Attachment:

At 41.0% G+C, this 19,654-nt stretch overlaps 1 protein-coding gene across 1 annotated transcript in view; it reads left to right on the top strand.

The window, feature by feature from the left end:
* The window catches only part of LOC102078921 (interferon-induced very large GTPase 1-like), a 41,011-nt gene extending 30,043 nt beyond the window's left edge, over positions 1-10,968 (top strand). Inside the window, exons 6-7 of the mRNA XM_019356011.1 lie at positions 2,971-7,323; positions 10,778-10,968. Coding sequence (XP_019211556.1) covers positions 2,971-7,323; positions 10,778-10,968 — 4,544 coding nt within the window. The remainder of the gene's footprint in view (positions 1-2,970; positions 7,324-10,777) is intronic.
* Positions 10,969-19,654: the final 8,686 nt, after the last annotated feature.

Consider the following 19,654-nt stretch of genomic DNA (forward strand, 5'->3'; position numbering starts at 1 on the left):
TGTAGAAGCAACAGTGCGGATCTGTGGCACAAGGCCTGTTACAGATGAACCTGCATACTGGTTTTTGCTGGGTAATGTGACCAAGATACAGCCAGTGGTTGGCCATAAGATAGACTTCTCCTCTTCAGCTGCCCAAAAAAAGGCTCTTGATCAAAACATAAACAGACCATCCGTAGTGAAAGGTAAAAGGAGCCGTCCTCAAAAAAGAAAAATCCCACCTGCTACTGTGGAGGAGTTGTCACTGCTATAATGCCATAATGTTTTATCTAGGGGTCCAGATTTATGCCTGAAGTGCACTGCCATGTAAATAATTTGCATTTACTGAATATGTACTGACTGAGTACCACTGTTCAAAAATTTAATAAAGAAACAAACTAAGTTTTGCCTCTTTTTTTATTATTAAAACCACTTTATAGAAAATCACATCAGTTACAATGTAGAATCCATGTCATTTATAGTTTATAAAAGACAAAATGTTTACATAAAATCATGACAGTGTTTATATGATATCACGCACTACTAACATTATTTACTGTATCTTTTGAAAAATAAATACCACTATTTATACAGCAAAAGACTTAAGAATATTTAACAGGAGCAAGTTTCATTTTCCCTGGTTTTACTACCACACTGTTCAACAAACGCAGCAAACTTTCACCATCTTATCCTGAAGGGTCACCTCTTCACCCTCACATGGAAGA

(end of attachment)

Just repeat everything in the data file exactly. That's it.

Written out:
At 41.0% G+C, this 19,654-nt stretch overlaps 1 protein-coding gene across 1 annotated transcript in view; it reads left to right on the top strand.

The window, feature by feature from the left end:
* The window catches only part of LOC102078921 (interferon-induced very large GTPase 1-like), a 41,011-nt gene extending 30,043 nt beyond the window's left edge, over positions 1-10,968 (top strand). Inside the window, exons 6-7 of the mRNA XM_019356011.1 lie at positions 2,971-7,323; positions 10,778-10,968. Coding sequence (XP_019211556.1) covers positions 2,971-7,323; positions 10,778-10,968 — 4,544 coding nt within the window. The remainder of the gene's footprint in view (positions 1-2,970; positions 7,324-10,777) is intronic.
* Positions 10,969-19,654: the final 8,686 nt, after the last annotated feature.

Consider the following 19,654-nt stretch of genomic DNA (forward strand, 5'->3'; position numbering starts at 1 on the left):
TGTAGAAGCAACAGTGCGGATCTGTGGCACAAGGCCTGTTACAGATGAACCTGCATACTGGTTTTTGCTGGGTAATGTGACCAAGATACAGCCAGTGGTTGGCCATAAGATAGACTTCTCCTCTTCAGCTGCCCAAAAAAAGGCTCTTGATCAAAACATAAACAGACCATCCGTAGTGAAAGGTAAAAGGAGCCGTCCTCAAAAAAGAAAAATCCCACCTGCTACTGTGGAGGAGTTGTCACTGCTATAATGCCATAATGTTTTATCTAGGGGTCCAGATTTATGCCTGAAGTGCACTGCCATGTAAATAATTTGCATTTACTGAATATGTACTGACTGAGTACCACTGTTCAAAAATTTAATAAAGAAACAAACTAAGTTTTGCCTCTTTTTTTATTATTAAAACCACTTTATAGAAAATCACATCAGTTACAATGTAGAATCCATGTCATTTATAGTTTATAAAAGACAAAATGTTTACATAAAATCATGACAGTGTTTATATGATATCACGCACTACTAACATTATTTACTGTATCTTTTGAAAAATAAATACCACTATTTATACAGCAAAAGACTTAAGAATATTTAACAGGAGCAAGTTTCATTTTCCCTGGTTTTACTACCACACTGTTCAACAAACGCAGCAAACTTTCACCATCTTATCCTGAAGGGTCACCTCTTCACCCTCACATGGAAGA